This article was published previously in Saigoneer http://saigoneer.com
Located close to the Saigon Post Office, the unassuming two-storey white shophouse building at 49-57 Nguyễn Du was once the headquarters of one of the most successful colonial-era printing companies.
In the early days of the colony, the Cochinchina administration set up its own government printing works to handle the publication of all official French government publications, including the Annuaire de Cochinchine Française and the Annuaire de l’Indo-Chine française.
Established in 1867 on the site of today’s Intercontinental Hotel and run by a high-ranking government administrator, this institution was initially named the Imprimerie impériale, but later went by the alternative names of Imprimerie nationale or Imprimerie coloniale.
However, following the replacement of the early Admiral-Governors by a civil administration in 1879, the printing market was opened up to competition from private companies, leaving the poorly-funded Imprimerie nationale unable to compete effectively. It eventually closed in 1904.
According to a report in the Moniteur de la papeterie française et de l’industrie du papier of 15 January 1904, “The Printing Office of Cochinchina has been abolished. The equipment was old, worn, and required replacement; the Governor recognised that the private printing companies were sufficient, so he decided to close the Imprimerie nationale in order to save public money, while arranging for the fair dismissal of staff.”
In subsequent years, both public and private books and documents were printed by a variety of independent printing companies, including the Imprimerie Saigonnaise, the Imprimerie Commerciale Ménard et Rey and its later offshoot the Imprimerie Rey, Curiol et Cie, the Imprimerie nouvelle A Portail and the Imprimerie Moderne.
However, by the 1920s, one of the best-known and most successful of Saigon’s printing enterprises was Nguyễn Văn Của’s Imprimerie de l’Union, based initially at 13 and later at 57 rue Lucien Mossard (modern Nguyễn Du street). It printed the newspapers L’Écho annamite: Organe de défense des intérêts franco-annamites, L’Eveil économique de l’Indochine and later L’Ere nouvelle: Organe bi-hebdomadaire du Parti travailliste annamite, along with journals such as Pháp Viện Báo: Revue judiciaire franco-annamite and a wide range of Cochinchina, Saigon municipal and provincial government publications. The company also took over the printing of Lục Tỉnh Tân Văn (“Six Provinces News,” founded 1907), one of the earliest newspapers to use the Vietnamese quốc ngữ script.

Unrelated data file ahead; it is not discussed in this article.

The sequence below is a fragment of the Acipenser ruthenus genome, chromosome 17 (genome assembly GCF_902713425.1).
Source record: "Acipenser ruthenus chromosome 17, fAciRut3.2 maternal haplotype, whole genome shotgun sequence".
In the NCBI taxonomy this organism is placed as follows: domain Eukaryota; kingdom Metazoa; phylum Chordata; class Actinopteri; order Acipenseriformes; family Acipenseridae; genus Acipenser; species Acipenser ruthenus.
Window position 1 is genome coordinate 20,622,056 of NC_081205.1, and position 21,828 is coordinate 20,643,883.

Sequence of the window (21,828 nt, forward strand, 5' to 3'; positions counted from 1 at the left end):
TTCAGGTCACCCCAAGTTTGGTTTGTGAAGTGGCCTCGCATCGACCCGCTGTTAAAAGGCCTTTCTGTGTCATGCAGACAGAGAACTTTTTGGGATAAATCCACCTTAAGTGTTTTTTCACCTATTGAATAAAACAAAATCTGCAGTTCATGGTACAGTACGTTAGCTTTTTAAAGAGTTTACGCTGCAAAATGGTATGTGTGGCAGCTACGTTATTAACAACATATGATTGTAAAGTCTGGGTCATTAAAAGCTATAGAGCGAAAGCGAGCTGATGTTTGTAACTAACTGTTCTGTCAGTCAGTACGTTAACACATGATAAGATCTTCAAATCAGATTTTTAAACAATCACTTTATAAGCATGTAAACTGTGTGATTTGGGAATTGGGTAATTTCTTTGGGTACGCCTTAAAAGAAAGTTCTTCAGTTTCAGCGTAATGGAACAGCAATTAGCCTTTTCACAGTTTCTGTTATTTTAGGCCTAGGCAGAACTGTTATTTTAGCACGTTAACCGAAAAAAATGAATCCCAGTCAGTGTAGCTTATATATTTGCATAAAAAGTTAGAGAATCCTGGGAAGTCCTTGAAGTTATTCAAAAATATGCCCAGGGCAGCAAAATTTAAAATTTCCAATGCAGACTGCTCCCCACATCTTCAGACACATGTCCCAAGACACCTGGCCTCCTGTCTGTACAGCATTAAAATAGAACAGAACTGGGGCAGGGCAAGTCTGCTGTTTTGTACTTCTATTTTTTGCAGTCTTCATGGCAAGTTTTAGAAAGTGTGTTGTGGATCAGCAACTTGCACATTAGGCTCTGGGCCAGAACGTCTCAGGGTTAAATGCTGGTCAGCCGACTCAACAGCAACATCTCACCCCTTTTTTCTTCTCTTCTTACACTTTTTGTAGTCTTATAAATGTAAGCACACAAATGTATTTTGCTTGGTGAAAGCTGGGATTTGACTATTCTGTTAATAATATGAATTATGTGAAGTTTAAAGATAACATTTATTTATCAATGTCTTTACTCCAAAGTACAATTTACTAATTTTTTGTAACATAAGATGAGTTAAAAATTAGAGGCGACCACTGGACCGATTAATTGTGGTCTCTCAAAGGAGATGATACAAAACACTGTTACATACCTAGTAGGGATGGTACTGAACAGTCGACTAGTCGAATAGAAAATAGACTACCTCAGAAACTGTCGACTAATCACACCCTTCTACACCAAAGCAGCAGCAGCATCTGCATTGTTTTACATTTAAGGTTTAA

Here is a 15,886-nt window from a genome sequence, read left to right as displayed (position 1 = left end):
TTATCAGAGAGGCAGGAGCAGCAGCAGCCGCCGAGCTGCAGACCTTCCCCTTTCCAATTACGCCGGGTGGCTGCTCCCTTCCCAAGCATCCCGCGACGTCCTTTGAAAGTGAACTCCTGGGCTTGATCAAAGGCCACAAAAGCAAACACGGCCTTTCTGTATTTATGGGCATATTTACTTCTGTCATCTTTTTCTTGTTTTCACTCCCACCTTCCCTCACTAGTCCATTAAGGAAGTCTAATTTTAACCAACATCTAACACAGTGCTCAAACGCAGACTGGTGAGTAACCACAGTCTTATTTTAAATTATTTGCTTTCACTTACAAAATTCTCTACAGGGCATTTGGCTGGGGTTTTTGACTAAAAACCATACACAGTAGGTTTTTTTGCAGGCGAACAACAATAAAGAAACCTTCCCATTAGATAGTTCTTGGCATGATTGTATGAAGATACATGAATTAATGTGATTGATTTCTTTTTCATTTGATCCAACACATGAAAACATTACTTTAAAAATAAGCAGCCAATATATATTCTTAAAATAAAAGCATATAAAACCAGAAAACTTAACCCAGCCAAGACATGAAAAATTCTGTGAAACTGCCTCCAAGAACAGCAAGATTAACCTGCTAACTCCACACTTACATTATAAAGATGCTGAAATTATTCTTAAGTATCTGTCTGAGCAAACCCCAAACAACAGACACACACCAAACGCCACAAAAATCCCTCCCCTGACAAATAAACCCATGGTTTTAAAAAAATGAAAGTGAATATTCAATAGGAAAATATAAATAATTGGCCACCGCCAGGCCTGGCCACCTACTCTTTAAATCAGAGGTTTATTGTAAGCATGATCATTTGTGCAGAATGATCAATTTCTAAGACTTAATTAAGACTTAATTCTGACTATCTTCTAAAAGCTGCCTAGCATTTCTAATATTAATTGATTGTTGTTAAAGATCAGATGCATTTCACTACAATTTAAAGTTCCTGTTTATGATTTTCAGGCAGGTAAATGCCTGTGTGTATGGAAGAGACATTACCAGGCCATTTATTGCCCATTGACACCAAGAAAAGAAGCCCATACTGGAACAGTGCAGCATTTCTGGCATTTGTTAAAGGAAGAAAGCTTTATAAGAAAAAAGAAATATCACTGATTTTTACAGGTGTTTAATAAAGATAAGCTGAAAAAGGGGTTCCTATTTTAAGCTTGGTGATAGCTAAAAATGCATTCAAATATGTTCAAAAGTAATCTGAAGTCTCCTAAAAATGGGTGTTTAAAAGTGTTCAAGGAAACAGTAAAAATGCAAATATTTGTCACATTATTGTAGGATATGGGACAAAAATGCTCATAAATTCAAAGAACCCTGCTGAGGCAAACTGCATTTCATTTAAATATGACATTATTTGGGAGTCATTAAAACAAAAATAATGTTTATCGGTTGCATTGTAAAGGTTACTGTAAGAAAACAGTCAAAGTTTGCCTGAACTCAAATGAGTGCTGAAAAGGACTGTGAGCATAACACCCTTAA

Regarded as one of the leading Vietnamese intellectuals of his day, proprietor Nguyễn Văn Của acquired French citizenship, was elected as a Colonial Councillor and could frequently be found mixing amongst the high society of Cochinchina. He also became the owner of a 288-hectare plantation in Long Thành, Biên Hòa, and an active member of the Association des planteurs de caoutchouc de l’Indochine (Indochina Rubber Planters’ Association).
In 1925, Của was elected president of the committee tasked with raising funds for the statue of Pétrus Trương Vĩnh Ký and succeeded in raising 90,000 Francs to pay for the construction and installation of the monument. Significantly, when it was formally installed in 1928 behind the Cathedral, it was Của himself who delivered the eulogy.
Nguyễn Văn Của was also an active member of the Société des Études Indochinoises, and in 1927 the Société made him the president of the subscription committee they had set up to raise funds for the purchase of naval pharmacist Dr Victor-Thomas Holbé’s Asiatic art collection.
Của’s fundraising skills and extensive network of contacts ensured that Holbé’s priceless art works became the core collection of the new Musée Blanchard de la Brosse (opened in 1929), now the Hồ Chí Minh City History Museum.
Của’s eldest son Nguyễn Văn Xuân also became a naturalised French citizen, attending the prestigious Collège Chasseloup Laubat Laubat (now the Lê Quý Đôn Secondary School) and later embarking on a successful career in the French army, rising to the rank of lieutenant-colonel.
When he died in May 1941, Nguyễn Văn Của was given a grand funeral which was attended by many of the colony’s great and good. A few days later, in a long article in the Écho annamite newspaper, the President of the Chamber of Agriculture J Mariani gave a long eulogy describing Của as “a fine example of a self-made man” and “a model partisan of the Franco-Annamite union.”
The Nguyen Van Cua Imprimerie de l’Union building is a two-storey building which originally incorporated commercial spaces at ground floor level and family accommodation above. It has survived intact until the present day, with the words “Nguyen Van Cua” and “Imprimerie de l’Union” still visible on its upper façade, but it is now in very poor condition. Sadly, it stands on the so-called “Gold Land” block enclosed by Đồng Khởi, Lý Tự Trọng, Nguyễn Du and Hai Bà Trưng streets, which, according to newspaper reports, will soon be redeveloped to accommodate “services, culture, luxury hotels, finance offices and exhibition areas.”
Tim Doling is the author of the walking tour guidebook Exploring Hồ Chí Minh City (Nhà Xuất Bản Thế Giới, Hà Nội, 2014) and also conducts Saigon and Chợ Lớn Heritage Tours.
A full index of all Tim’s blog articles since November 2013 is now available here.
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